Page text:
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Sula Thinks The Kitchen is Solid; Vettel Says Juno Hasn't Missed a Beat; More

Plus a review of the excellent lunch menu at Salero.

The Kitchen Chicago
The Kitchen Chicago
Nick Fochtman

At the Kitchen Chicago, the food isn’t reinventing the wheel but it’s solidly executed and is aimed at "appeasing as broad a range of appetites as possible," writes Mike Sula. Most dishes are "competently done" and include pork tenderloin "showered" in chopped hard-cooked eggs, radishes and sprouts; seared duck liver and bacon lardons in gravy; and "as sweet and plump as one could hope for" Maine mussels. A trout filet with walnuts and sliced sunchokes bathed in brown butter vinaigrette is "more substantial and a far better value" than other entrees, while "simple and satisfying" desserts like a "rich, gooey" toffee pudding with vanilla ice cream end things on a high note. [Reader]

Phil Vettel thinks Juno is "arguably better than before" and is "back as one of Chicago’s very best Japanese restaurants." Start with "plump" oysters with beet and passion fruit juices before moving onto "subtly poached and seasoned" sea eels that are "revelations." The chawan mushi is a savory custard "bolstered" by matsutake, truffle and gelatinized pearls of shrimp while a "deer" plate of raw venison cooked in mushroom-rich broth provides a "range of mouthfeels and flavor concentrations." Desserts are "bold and beautiful," with the adventurous koji-miso brownie made from a mix of beets, bananas and pig’s blood and topped with koji ice cream. [Tribune]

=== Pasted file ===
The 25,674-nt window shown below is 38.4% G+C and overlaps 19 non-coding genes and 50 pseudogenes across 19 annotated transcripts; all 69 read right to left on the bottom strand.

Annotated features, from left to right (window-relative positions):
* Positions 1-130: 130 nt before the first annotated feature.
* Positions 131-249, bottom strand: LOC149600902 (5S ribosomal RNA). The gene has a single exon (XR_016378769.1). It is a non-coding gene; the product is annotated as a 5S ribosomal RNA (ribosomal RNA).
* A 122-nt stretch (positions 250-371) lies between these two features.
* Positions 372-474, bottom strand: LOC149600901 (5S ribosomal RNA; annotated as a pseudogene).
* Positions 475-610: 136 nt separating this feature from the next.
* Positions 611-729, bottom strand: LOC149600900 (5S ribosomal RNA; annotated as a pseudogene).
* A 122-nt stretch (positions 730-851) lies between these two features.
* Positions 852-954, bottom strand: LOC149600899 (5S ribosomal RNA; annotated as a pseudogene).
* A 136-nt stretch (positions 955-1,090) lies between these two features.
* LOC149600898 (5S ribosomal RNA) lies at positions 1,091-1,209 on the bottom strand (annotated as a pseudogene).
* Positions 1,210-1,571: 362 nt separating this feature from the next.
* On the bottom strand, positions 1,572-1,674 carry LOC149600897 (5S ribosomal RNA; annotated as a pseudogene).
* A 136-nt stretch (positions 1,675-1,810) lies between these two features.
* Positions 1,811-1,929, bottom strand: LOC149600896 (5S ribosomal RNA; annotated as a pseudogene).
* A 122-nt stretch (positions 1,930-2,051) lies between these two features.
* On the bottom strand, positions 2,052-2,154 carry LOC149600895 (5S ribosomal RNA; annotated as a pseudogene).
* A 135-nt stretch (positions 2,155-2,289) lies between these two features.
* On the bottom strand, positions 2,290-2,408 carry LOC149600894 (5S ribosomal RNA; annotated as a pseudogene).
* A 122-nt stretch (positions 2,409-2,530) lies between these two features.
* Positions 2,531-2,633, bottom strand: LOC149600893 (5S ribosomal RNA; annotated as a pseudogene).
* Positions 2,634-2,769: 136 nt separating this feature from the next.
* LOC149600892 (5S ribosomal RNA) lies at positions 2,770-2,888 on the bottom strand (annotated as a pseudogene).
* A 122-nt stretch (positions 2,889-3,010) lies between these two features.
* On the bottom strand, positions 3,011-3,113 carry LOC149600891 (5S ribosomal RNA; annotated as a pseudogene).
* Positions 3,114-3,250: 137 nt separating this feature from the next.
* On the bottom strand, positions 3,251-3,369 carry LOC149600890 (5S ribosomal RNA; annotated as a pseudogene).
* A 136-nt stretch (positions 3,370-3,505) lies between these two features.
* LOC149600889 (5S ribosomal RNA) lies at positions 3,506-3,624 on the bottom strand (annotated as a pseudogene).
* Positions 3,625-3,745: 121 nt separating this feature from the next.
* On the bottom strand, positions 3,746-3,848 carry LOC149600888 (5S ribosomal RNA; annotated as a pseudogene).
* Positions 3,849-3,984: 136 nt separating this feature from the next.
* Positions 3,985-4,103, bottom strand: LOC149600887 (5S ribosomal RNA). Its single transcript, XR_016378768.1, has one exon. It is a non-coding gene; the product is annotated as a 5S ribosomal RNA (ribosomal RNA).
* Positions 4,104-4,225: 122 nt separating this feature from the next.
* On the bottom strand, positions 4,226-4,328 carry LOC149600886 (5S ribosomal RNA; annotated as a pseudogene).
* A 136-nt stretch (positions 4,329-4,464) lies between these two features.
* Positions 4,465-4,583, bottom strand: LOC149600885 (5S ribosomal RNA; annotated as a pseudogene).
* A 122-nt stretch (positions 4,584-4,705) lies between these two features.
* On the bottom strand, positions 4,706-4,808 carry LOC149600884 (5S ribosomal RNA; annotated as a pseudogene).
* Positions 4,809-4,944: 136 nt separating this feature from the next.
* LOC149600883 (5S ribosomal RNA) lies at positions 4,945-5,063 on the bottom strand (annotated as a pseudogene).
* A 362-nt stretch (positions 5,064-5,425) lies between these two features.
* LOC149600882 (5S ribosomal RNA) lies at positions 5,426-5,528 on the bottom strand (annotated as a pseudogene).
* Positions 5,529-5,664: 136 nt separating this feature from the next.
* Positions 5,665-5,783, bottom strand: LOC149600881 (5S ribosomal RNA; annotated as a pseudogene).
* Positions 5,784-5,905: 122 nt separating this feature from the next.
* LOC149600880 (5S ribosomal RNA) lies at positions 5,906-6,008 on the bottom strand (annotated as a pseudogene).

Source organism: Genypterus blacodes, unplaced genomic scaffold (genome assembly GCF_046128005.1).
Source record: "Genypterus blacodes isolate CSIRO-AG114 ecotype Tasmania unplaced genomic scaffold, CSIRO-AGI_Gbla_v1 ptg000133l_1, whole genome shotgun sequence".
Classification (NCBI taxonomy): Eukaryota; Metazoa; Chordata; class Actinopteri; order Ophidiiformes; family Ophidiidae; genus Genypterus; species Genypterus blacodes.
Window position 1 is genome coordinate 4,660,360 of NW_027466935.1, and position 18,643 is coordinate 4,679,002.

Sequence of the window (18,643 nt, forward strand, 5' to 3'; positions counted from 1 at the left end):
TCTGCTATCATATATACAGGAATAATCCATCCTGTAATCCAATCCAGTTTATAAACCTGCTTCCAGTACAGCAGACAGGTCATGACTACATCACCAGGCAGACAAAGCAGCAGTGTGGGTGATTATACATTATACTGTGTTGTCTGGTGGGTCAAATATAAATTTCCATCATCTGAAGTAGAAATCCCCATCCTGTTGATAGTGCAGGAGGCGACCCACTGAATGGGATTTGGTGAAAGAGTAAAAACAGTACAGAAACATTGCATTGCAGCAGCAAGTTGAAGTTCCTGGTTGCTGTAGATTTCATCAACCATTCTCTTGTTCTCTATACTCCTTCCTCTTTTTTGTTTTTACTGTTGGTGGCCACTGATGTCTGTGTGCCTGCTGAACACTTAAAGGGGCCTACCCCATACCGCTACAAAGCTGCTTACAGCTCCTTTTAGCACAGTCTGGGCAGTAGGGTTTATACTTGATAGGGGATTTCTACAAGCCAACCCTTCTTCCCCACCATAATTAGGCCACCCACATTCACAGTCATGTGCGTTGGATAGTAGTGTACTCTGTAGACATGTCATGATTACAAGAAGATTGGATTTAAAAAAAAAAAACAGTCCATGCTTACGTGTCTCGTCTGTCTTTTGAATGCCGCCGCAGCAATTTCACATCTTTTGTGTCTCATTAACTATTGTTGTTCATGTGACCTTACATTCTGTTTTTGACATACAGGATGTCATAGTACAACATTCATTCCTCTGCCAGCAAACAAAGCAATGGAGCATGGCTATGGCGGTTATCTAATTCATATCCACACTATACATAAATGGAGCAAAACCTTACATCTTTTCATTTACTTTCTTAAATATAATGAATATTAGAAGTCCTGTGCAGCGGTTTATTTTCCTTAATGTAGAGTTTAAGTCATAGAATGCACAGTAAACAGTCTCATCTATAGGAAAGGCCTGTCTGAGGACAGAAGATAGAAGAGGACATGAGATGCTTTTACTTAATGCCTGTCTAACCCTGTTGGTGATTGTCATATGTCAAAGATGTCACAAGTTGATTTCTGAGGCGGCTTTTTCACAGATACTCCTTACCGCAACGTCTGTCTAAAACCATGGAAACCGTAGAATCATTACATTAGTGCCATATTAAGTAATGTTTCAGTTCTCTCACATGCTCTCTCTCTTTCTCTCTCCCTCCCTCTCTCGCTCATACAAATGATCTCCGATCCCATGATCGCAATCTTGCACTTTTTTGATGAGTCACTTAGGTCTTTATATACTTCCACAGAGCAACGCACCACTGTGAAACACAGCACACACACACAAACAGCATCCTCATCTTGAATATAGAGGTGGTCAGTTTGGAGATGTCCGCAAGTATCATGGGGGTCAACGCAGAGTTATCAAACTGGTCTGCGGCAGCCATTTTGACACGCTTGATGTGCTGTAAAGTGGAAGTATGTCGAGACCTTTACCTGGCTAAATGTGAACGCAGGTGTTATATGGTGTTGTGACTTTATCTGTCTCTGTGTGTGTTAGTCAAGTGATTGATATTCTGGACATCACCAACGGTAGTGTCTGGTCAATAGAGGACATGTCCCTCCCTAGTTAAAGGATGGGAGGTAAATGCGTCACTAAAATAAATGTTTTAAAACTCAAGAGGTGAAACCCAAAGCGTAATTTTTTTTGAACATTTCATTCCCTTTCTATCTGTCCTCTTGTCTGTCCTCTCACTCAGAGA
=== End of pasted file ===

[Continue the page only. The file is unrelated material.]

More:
Lunch options in the West Loop just got even better with the addition of Salero. Laura Bianchi writes that the $25 prix fixe menu is an "efficient and good deal" that includes a "very Spanish" plate of "top-notch" Serrano ham with manchego, pressed pear chunks and marcona almonds. "Excellent" entrées like the confit potatoes a la plancha are elevated with earthy wild mushrooms in a "velvety" black trumpet puree and a "delicately sweet" butternut squash puree. On the a la carte side, a trio of jamon croquetas are "deliciously dipped" in a smoky hazelnut romesco sauce while the bomba rice risotto is cooked in "lush" lobster stock and is a "pitch-perfect contrast" of creamy richness with smoky tang. [Crain’s]

The Kitchen, by Cooking with Que

6529 Woodward Avenue, , MI 48202 (313) 462-4184 Visit Website

Salero

621 W Randolph St, Chicago, IL 60661 (312) 466-1000 Visit Website

Juno Restaurant

2638 N Lincoln Avenue, Chicago, IL 60614 872 206 8662

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